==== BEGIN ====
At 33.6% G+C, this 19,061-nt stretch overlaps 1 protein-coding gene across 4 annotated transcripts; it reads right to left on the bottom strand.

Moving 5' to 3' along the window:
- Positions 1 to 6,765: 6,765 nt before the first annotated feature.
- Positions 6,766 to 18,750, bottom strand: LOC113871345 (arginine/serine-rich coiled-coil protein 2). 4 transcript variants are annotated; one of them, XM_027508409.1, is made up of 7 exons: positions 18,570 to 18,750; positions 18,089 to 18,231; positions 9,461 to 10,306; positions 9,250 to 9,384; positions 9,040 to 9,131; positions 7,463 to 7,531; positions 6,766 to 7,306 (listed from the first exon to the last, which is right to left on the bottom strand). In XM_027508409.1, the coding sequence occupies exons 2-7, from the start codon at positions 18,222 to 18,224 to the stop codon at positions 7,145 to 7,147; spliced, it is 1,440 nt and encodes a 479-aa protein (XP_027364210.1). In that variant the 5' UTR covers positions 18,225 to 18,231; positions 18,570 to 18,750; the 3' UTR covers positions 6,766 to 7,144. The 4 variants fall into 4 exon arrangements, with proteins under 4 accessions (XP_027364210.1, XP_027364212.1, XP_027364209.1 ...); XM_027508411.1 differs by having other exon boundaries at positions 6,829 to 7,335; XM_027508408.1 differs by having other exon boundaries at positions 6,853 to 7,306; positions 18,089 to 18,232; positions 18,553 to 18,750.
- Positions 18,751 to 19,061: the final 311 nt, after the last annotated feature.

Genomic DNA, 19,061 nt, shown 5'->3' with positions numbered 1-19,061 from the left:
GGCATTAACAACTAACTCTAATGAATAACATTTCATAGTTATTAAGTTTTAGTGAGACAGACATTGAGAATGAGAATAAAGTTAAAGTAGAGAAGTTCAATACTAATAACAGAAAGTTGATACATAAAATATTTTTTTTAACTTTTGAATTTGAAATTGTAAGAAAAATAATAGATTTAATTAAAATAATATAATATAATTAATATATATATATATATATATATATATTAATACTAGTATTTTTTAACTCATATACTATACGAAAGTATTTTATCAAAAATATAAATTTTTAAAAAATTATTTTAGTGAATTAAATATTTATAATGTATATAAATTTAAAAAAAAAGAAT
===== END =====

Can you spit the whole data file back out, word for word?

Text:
At 33.6% G+C, this 19,061-nt stretch overlaps 1 protein-coding gene across 4 annotated transcripts; it reads right to left on the bottom strand.

Moving 5' to 3' along the window:
- Positions 1 to 6,765: 6,765 nt before the first annotated feature.
- Positions 6,766 to 18,750, bottom strand: LOC113871345 (arginine/serine-rich coiled-coil protein 2). 4 transcript variants are annotated; one of them, XM_027508409.1, is made up of 7 exons: positions 18,570 to 18,750; positions 18,089 to 18,231; positions 9,461 to 10,306; positions 9,250 to 9,384; positions 9,040 to 9,131; positions 7,463 to 7,531; positions 6,766 to 7,306 (listed from the first exon to the last, which is right to left on the bottom strand). In XM_027508409.1, the coding sequence occupies exons 2-7, from the start codon at positions 18,222 to 18,224 to the stop codon at positions 7,145 to 7,147; spliced, it is 1,440 nt and encodes a 479-aa protein (XP_027364210.1). In that variant the 5' UTR covers positions 18,225 to 18,231; positions 18,570 to 18,750; the 3' UTR covers positions 6,766 to 7,144. The 4 variants fall into 4 exon arrangements, with proteins under 4 accessions (XP_027364210.1, XP_027364212.1, XP_027364209.1 ...); XM_027508411.1 differs by having other exon boundaries at positions 6,829 to 7,335; XM_027508408.1 differs by having other exon boundaries at positions 6,853 to 7,306; positions 18,089 to 18,232; positions 18,553 to 18,750.
- Positions 18,751 to 19,061: the final 311 nt, after the last annotated feature.

Genomic DNA, 19,061 nt, shown 5'->3' with positions numbered 1-19,061 from the left:
GGCATTAACAACTAACTCTAATGAATAACATTTCATAGTTATTAAGTTTTAGTGAGACAGACATTGAGAATGAGAATAAAGTTAAAGTAGAGAAGTTCAATACTAATAACAGAAAGTTGATACATAAAATATTTTTTTTAACTTTTGAATTTGAAATTGTAAGAAAAATAATAGATTTAATTAAAATAATATAATATAATTAATATATATATATATATATATATATATTAATACTAGTATTTTTTAACTCATATACTATACGAAAGTATTTTATCAAAAATATAAATTTTTAAAAAATTATTTTAGTGAATTAAATATTTATAATGTATATAAATTTAAAAAAAAAGAAT